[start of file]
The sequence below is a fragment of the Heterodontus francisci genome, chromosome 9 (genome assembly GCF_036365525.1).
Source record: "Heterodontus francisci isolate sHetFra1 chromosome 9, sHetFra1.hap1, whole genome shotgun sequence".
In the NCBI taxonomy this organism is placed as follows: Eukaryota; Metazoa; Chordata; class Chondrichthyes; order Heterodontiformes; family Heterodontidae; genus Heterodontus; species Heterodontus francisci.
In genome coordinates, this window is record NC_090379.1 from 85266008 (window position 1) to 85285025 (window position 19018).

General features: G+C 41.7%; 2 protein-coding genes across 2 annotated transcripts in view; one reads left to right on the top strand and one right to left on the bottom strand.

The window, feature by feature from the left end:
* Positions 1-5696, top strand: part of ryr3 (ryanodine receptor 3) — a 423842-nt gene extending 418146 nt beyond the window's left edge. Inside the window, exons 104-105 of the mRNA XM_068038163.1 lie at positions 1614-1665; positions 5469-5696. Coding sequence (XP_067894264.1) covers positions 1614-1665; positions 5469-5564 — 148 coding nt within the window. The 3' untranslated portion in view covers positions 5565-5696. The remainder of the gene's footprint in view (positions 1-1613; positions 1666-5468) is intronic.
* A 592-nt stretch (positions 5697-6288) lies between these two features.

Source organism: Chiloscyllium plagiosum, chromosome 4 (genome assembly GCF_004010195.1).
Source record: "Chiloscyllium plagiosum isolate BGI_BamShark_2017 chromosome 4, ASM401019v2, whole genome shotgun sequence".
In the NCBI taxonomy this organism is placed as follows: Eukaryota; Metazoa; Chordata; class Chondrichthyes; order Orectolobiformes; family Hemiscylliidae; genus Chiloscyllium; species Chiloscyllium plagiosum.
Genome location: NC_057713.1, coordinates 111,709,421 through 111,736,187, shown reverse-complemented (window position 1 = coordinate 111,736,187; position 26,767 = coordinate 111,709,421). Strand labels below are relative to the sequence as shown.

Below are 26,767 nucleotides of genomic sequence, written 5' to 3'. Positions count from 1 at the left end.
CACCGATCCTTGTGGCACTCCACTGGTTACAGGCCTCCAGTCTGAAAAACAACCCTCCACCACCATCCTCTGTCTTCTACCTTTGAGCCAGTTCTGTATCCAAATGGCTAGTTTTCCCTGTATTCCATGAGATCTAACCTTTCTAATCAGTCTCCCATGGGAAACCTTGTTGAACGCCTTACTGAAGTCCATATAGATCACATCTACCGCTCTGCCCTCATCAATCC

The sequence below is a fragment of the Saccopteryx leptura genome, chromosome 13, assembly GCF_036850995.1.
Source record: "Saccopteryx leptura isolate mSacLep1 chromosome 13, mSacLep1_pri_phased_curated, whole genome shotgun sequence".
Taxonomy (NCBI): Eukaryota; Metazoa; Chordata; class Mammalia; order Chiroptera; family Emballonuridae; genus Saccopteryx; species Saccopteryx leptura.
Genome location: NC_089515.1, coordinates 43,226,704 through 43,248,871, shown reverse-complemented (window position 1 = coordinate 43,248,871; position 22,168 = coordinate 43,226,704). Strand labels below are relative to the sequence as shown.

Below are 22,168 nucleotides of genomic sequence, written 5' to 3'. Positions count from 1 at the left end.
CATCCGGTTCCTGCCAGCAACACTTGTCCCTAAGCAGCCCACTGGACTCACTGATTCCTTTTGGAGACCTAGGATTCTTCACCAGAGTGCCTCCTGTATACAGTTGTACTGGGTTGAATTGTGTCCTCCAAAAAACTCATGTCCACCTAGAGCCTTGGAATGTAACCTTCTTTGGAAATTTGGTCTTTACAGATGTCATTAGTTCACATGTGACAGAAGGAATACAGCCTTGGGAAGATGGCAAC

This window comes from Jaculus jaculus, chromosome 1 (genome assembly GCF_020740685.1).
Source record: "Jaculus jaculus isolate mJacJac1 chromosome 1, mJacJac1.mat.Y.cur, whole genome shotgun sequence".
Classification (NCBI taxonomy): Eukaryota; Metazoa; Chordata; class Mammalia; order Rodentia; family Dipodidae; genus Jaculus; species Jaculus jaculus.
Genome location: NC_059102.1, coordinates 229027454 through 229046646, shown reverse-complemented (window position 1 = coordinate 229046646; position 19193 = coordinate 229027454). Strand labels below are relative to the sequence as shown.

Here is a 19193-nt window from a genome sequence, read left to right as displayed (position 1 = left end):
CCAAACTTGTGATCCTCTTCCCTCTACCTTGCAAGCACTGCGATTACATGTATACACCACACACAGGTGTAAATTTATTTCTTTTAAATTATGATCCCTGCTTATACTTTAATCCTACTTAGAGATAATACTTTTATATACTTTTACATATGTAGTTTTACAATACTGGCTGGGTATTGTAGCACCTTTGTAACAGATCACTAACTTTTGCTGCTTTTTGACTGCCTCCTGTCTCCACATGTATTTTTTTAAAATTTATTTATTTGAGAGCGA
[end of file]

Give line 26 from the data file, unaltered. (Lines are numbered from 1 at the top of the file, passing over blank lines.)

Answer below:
CCAAACTTGTGATCCTCTTCCCTCTACCTTGCAAGCACTGCGATTACATGTATACACCACACACAGGTGTAAATTTATTTCTTTTAAATTATGATCCCTGCTTATACTTTAATCCTACTTAGAGATAATACTTTTATATACTTTTACATATGTAGTTTTACAATACTGGCTGGGTATTGTAGCACCTTTGTAACAGATCACTAACTTTTGCTGCTTTTTGACTGCCTCCTGTCTCCACATGTATTTTTTTAAAATTTATTTATTTGAGAGCGA